The Slithering River

Sebastian Grabne
Dawnfist Games

The adventure takes place in the Viper Vale Delta where a tribe of lizardmen have stolen the sacred Singing Stone from Lushwater Village. Villagers fear the wrath of the river god and urges anyone to recover the stone. Meanwhile, the lizardmen are fighting for their lives against a family of giant toads. How will the characters solve the issues along the Slithering River?

This eighteen page adventure presents a small temple with twelve rooms. Pedestrian but not offensive, I’m bored to tears by it. “Of course it was Bryce; it’s a generic/universal adventure!” Well fuck you Mr Hot Shot sane and stable reader … I thought this one was different. 

The lizardmen steal the Singing Stone from the village. The villagers want their stone back. It turns out that the lizardmen are using it to protect themselves from some giant frogs that have just moved in. (I guess lizardmen are pussies now.) They live in a ruined temple in the jungle. Some chick in town offers to guide you there. But, first, the giant albino croc in the swamps is sick and you need to help it. Or, another dude in the tavern wants you to kill it. Oh, and the towns mill has a ghost in it; Mayor Useless would like you to do something about that.

In this review I am going to do nothing but bitch about this adventure. 

The three miniquests included, with the croc and the mill, are perfunctory. You get one column of bullet points for each that outlines the adventure. For the mill, this amounts to the banshee inside asking the party to bring her the dude in town that jilted her in to suicide and then she kills him when they do and she goes away. And the mayor is ok with this. There are, I think, like six bullets that describe this, with no real detail of an adventure at all. I would hesitate to even call this an outline, more of just an idea. No real depth, or anything approaching that at all. Is the dude a bad person, a good person, there’s a complication? Nothing like that. The croc thing provides a boon if you save the croc; then the treehugger who hired you guides you through the swamp and you could avoid a random encounter or so on the way to the lizardman temple. But that’s really it; there’s no real information to run an adventure in either of the mini’s.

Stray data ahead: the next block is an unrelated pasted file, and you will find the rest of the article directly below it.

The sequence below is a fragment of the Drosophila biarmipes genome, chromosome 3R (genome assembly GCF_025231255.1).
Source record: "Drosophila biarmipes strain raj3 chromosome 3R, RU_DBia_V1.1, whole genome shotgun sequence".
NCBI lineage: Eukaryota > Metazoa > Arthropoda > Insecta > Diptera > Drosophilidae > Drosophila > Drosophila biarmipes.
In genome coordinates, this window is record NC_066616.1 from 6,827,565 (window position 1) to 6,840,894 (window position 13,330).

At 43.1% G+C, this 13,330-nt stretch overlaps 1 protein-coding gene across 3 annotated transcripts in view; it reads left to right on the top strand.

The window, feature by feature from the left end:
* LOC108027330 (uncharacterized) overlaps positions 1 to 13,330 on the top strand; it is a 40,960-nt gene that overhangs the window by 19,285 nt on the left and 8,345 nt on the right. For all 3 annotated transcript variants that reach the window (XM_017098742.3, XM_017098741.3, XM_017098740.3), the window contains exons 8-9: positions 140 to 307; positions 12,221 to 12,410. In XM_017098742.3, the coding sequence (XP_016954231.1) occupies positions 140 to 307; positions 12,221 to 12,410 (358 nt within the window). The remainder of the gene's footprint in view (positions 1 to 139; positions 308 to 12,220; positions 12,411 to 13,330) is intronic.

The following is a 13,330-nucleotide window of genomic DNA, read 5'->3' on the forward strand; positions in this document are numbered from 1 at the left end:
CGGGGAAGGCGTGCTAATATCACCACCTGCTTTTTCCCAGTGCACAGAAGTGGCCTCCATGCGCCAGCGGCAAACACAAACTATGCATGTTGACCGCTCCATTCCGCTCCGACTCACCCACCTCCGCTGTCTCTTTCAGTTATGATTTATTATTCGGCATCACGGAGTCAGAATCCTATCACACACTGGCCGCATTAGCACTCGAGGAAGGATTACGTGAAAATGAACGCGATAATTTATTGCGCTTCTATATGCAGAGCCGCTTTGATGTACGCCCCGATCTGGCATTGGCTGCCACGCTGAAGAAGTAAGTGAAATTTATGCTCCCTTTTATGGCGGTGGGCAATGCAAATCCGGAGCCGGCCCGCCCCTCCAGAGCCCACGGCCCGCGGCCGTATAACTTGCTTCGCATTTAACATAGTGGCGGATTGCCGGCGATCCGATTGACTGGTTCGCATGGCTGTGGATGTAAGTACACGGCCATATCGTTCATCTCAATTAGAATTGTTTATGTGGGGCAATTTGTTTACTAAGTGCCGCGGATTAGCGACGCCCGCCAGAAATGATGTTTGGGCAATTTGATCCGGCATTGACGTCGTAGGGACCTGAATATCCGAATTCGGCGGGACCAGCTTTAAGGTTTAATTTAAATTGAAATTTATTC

The adventure has its heart in the right place, in general, but falls down in most respects when it gets to the specifics. We note, for example, that the handful of NPC’s are being written in a rather terse format. Our treehugging tracker, for example is described as a happy go lucky tracker who knows the jungle well, with a quirk that there is life in everything, even rocks. Great quirk. And the happy go lucky part also. Perhaps not quite as effective as the “three keywords” descriptions that i revel in, but you can see that the designer kind of knows what to do here, even if they are fumbling a bit.